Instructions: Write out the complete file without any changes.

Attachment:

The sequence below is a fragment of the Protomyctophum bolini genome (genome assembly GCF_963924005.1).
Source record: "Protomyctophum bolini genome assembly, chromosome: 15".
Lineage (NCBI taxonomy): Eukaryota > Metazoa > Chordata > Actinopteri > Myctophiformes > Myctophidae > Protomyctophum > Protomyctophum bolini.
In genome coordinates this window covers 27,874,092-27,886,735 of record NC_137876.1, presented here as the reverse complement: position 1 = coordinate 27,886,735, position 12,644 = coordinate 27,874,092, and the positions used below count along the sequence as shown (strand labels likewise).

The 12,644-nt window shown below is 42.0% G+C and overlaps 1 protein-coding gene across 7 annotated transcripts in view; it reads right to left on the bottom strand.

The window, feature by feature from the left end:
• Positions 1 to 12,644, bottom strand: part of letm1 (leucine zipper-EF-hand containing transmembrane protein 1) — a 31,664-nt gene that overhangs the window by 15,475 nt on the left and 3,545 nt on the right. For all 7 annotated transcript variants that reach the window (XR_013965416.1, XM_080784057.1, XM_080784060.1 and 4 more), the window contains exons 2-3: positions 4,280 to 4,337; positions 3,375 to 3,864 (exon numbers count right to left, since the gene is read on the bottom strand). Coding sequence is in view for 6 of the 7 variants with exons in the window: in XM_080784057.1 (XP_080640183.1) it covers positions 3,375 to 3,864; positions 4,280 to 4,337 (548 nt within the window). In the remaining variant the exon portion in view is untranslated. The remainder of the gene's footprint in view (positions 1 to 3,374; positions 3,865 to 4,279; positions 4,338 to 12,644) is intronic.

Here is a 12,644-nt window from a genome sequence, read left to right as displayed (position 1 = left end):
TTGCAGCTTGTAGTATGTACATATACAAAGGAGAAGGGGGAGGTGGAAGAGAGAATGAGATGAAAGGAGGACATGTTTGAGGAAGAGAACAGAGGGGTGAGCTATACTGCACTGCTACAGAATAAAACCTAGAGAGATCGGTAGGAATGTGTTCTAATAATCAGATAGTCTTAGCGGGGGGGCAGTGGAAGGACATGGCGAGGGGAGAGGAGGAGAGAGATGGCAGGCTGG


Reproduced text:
The sequence below is a fragment of the Protomyctophum bolini genome (genome assembly GCF_963924005.1).
Source record: "Protomyctophum bolini genome assembly, chromosome: 15".
Lineage (NCBI taxonomy): Eukaryota > Metazoa > Chordata > Actinopteri > Myctophiformes > Myctophidae > Protomyctophum > Protomyctophum bolini.
In genome coordinates this window covers 27,874,092-27,886,735 of record NC_137876.1, presented here as the reverse complement: position 1 = coordinate 27,886,735, position 12,644 = coordinate 27,874,092, and the positions used below count along the sequence as shown (strand labels likewise).

The 12,644-nt window shown below is 42.0% G+C and overlaps 1 protein-coding gene across 7 annotated transcripts in view; it reads right to left on the bottom strand.

The window, feature by feature from the left end:
• Positions 1 to 12,644, bottom strand: part of letm1 (leucine zipper-EF-hand containing transmembrane protein 1) — a 31,664-nt gene that overhangs the window by 15,475 nt on the left and 3,545 nt on the right. For all 7 annotated transcript variants that reach the window (XR_013965416.1, XM_080784057.1, XM_080784060.1 and 4 more), the window contains exons 2-3: positions 4,280 to 4,337; positions 3,375 to 3,864 (exon numbers count right to left, since the gene is read on the bottom strand). Coding sequence is in view for 6 of the 7 variants with exons in the window: in XM_080784057.1 (XP_080640183.1) it covers positions 3,375 to 3,864; positions 4,280 to 4,337 (548 nt within the window). In the remaining variant the exon portion in view is untranslated. The remainder of the gene's footprint in view (positions 1 to 3,374; positions 3,865 to 4,279; positions 4,338 to 12,644) is intronic.

Here is a 12,644-nt window from a genome sequence, read left to right as displayed (position 1 = left end):
TTGCAGCTTGTAGTATGTACATATACAAAGGAGAAGGGGGAGGTGGAAGAGAGAATGAGATGAAAGGAGGACATGTTTGAGGAAGAGAACAGAGGGGTGAGCTATACTGCACTGCTACAGAATAAAACCTAGAGAGATCGGTAGGAATGTGTTCTAATAATCAGATAGTCTTAGCGGGGGGGCAGTGGAAGGACATGGCGAGGGGAGAGGAGGAGAGAGATGGCAGGCTGG